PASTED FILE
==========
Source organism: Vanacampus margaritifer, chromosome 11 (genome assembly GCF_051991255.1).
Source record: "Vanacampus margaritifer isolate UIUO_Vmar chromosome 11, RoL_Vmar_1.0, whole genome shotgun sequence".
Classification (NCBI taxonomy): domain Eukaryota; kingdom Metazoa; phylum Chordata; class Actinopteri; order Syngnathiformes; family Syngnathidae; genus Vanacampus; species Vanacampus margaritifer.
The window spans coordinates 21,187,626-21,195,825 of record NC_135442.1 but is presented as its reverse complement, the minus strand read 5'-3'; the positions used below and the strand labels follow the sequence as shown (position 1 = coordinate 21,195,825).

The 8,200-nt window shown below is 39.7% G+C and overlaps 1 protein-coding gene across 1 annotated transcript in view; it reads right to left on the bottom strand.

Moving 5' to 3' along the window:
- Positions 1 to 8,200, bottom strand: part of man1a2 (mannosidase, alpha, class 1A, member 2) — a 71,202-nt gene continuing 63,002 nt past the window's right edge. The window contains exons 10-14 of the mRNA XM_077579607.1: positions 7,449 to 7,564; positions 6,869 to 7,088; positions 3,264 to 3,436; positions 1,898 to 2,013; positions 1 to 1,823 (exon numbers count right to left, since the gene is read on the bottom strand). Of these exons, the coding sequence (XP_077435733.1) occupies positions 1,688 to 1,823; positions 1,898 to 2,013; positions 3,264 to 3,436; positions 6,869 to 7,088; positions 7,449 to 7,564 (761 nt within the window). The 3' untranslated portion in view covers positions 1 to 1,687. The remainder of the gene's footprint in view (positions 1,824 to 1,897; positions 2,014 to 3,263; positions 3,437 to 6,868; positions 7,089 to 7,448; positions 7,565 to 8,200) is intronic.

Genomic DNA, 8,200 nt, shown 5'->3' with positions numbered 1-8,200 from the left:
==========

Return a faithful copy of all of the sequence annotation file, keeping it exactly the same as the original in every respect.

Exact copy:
Source organism: Vanacampus margaritifer, chromosome 11 (genome assembly GCF_051991255.1).
Source record: "Vanacampus margaritifer isolate UIUO_Vmar chromosome 11, RoL_Vmar_1.0, whole genome shotgun sequence".
Classification (NCBI taxonomy): domain Eukaryota; kingdom Metazoa; phylum Chordata; class Actinopteri; order Syngnathiformes; family Syngnathidae; genus Vanacampus; species Vanacampus margaritifer.
The window spans coordinates 21,187,626-21,195,825 of record NC_135442.1 but is presented as its reverse complement, the minus strand read 5'-3'; the positions used below and the strand labels follow the sequence as shown (position 1 = coordinate 21,195,825).

The 8,200-nt window shown below is 39.7% G+C and overlaps 1 protein-coding gene across 1 annotated transcript in view; it reads right to left on the bottom strand.

Moving 5' to 3' along the window:
- Positions 1 to 8,200, bottom strand: part of man1a2 (mannosidase, alpha, class 1A, member 2) — a 71,202-nt gene continuing 63,002 nt past the window's right edge. The window contains exons 10-14 of the mRNA XM_077579607.1: positions 7,449 to 7,564; positions 6,869 to 7,088; positions 3,264 to 3,436; positions 1,898 to 2,013; positions 1 to 1,823 (exon numbers count right to left, since the gene is read on the bottom strand). Of these exons, the coding sequence (XP_077435733.1) occupies positions 1,688 to 1,823; positions 1,898 to 2,013; positions 3,264 to 3,436; positions 6,869 to 7,088; positions 7,449 to 7,564 (761 nt within the window). The 3' untranslated portion in view covers positions 1 to 1,687. The remainder of the gene's footprint in view (positions 1,824 to 1,897; positions 2,014 to 3,263; positions 3,437 to 6,868; positions 7,089 to 7,448; positions 7,565 to 8,200) is intronic.

Genomic DNA, 8,200 nt, shown 5'->3' with positions numbered 1-8,200 from the left: